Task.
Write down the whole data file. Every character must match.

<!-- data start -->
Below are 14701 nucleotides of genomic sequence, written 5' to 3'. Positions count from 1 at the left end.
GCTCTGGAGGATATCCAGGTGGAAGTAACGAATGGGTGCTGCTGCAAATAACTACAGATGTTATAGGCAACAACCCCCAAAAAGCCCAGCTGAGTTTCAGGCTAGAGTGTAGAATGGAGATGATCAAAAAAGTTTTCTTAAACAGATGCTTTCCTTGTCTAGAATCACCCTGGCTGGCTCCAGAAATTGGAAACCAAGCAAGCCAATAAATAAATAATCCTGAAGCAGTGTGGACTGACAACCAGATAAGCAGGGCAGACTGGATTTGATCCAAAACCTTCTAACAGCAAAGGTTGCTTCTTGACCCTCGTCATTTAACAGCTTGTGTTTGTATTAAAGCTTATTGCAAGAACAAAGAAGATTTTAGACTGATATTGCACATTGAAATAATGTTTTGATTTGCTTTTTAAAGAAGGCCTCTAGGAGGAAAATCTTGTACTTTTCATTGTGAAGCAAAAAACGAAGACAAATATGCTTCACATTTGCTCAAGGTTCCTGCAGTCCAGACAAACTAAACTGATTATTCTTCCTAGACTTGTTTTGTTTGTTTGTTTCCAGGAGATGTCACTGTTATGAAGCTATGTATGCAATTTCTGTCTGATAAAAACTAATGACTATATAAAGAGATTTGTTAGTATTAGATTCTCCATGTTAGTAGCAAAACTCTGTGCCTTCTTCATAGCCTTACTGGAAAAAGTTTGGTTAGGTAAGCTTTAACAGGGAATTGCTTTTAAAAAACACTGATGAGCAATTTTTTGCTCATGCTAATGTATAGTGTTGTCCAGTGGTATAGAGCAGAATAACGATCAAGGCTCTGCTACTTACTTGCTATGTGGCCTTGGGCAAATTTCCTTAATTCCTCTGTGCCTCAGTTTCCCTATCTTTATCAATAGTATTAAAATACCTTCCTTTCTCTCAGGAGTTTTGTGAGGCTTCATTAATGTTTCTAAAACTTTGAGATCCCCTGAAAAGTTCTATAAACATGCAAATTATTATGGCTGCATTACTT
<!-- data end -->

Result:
Below are 14701 nucleotides of genomic sequence, written 5' to 3'. Positions count from 1 at the left end.
GCTCTGGAGGATATCCAGGTGGAAGTAACGAATGGGTGCTGCTGCAAATAACTACAGATGTTATAGGCAACAACCCCCAAAAAGCCCAGCTGAGTTTCAGGCTAGAGTGTAGAATGGAGATGATCAAAAAAGTTTTCTTAAACAGATGCTTTCCTTGTCTAGAATCACCCTGGCTGGCTCCAGAAATTGGAAACCAAGCAAGCCAATAAATAAATAATCCTGAAGCAGTGTGGACTGACAACCAGATAAGCAGGGCAGACTGGATTTGATCCAAAACCTTCTAACAGCAAAGGTTGCTTCTTGACCCTCGTCATTTAACAGCTTGTGTTTGTATTAAAGCTTATTGCAAGAACAAAGAAGATTTTAGACTGATATTGCACATTGAAATAATGTTTTGATTTGCTTTTTAAAGAAGGCCTCTAGGAGGAAAATCTTGTACTTTTCATTGTGAAGCAAAAAACGAAGACAAATATGCTTCACATTTGCTCAAGGTTCCTGCAGTCCAGACAAACTAAACTGATTATTCTTCCTAGACTTGTTTTGTTTGTTTGTTTCCAGGAGATGTCACTGTTATGAAGCTATGTATGCAATTTCTGTCTGATAAAAACTAATGACTATATAAAGAGATTTGTTAGTATTAGATTCTCCATGTTAGTAGCAAAACTCTGTGCCTTCTTCATAGCCTTACTGGAAAAAGTTTGGTTAGGTAAGCTTTAACAGGGAATTGCTTTTAAAAAACACTGATGAGCAATTTTTTGCTCATGCTAATGTATAGTGTTGTCCAGTGGTATAGAGCAGAATAACGATCAAGGCTCTGCTACTTACTTGCTATGTGGCCTTGGGCAAATTTCCTTAATTCCTCTGTGCCTCAGTTTCCCTATCTTTATCAATAGTATTAAAATACCTTCCTTTCTCTCAGGAGTTTTGTGAGGCTTCATTAATGTTTCTAAAACTTTGAGATCCCCTGAAAAGTTCTATAAACATGCAAATTATTATGGCTGCATTACTT